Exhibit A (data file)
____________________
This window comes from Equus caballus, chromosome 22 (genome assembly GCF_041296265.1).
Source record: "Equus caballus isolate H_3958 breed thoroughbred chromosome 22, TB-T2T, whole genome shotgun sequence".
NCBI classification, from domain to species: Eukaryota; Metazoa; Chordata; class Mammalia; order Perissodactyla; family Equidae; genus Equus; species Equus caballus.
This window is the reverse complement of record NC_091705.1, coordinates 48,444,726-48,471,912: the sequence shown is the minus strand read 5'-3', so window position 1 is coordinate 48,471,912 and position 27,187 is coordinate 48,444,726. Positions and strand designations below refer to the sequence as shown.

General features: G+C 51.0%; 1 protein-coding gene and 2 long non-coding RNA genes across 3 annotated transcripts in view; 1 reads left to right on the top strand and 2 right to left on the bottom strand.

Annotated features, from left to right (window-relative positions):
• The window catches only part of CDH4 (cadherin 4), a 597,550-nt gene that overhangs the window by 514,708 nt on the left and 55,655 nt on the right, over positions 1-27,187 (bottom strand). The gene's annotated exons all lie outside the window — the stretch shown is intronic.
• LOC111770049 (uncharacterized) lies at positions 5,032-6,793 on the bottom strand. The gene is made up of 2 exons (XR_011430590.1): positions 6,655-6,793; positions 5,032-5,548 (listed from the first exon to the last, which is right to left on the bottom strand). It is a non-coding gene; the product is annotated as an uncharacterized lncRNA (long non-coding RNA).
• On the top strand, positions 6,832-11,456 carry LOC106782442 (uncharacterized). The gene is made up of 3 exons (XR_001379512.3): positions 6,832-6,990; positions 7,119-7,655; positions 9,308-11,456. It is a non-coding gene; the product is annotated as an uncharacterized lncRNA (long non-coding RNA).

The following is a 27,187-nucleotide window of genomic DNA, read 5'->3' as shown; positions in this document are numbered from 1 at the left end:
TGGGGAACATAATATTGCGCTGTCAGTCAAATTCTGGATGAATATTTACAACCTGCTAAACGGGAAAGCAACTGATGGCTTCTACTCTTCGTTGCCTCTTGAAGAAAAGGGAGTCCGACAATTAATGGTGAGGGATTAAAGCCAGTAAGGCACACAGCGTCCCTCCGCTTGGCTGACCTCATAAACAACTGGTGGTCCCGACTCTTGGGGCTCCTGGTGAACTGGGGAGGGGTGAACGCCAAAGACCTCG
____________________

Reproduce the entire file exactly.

This window comes from Equus caballus, chromosome 22 (genome assembly GCF_041296265.1).
Source record: "Equus caballus isolate H_3958 breed thoroughbred chromosome 22, TB-T2T, whole genome shotgun sequence".
NCBI classification, from domain to species: Eukaryota; Metazoa; Chordata; class Mammalia; order Perissodactyla; family Equidae; genus Equus; species Equus caballus.
This window is the reverse complement of record NC_091705.1, coordinates 48,444,726-48,471,912: the sequence shown is the minus strand read 5'-3', so window position 1 is coordinate 48,471,912 and position 27,187 is coordinate 48,444,726. Positions and strand designations below refer to the sequence as shown.

General features: G+C 51.0%; 1 protein-coding gene and 2 long non-coding RNA genes across 3 annotated transcripts in view; 1 reads left to right on the top strand and 2 right to left on the bottom strand.

Annotated features, from left to right (window-relative positions):
• The window catches only part of CDH4 (cadherin 4), a 597,550-nt gene that overhangs the window by 514,708 nt on the left and 55,655 nt on the right, over positions 1-27,187 (bottom strand). The gene's annotated exons all lie outside the window — the stretch shown is intronic.
• LOC111770049 (uncharacterized) lies at positions 5,032-6,793 on the bottom strand. The gene is made up of 2 exons (XR_011430590.1): positions 6,655-6,793; positions 5,032-5,548 (listed from the first exon to the last, which is right to left on the bottom strand). It is a non-coding gene; the product is annotated as an uncharacterized lncRNA (long non-coding RNA).
• On the top strand, positions 6,832-11,456 carry LOC106782442 (uncharacterized). The gene is made up of 3 exons (XR_001379512.3): positions 6,832-6,990; positions 7,119-7,655; positions 9,308-11,456. It is a non-coding gene; the product is annotated as an uncharacterized lncRNA (long non-coding RNA).

The following is a 27,187-nucleotide window of genomic DNA, read 5'->3' as shown; positions in this document are numbered from 1 at the left end:
TGGGGAACATAATATTGCGCTGTCAGTCAAATTCTGGATGAATATTTACAACCTGCTAAACGGGAAAGCAACTGATGGCTTCTACTCTTCGTTGCCTCTTGAAGAAAAGGGAGTCCGACAATTAATGGTGAGGGATTAAAGCCAGTAAGGCACACAGCGTCCCTCCGCTTGGCTGACCTCATAAACAACTGGTGGTCCCGACTCTTGGGGCTCCTGGTGAACTGGGGAGGGGTGAACGCCAAAGACCTCG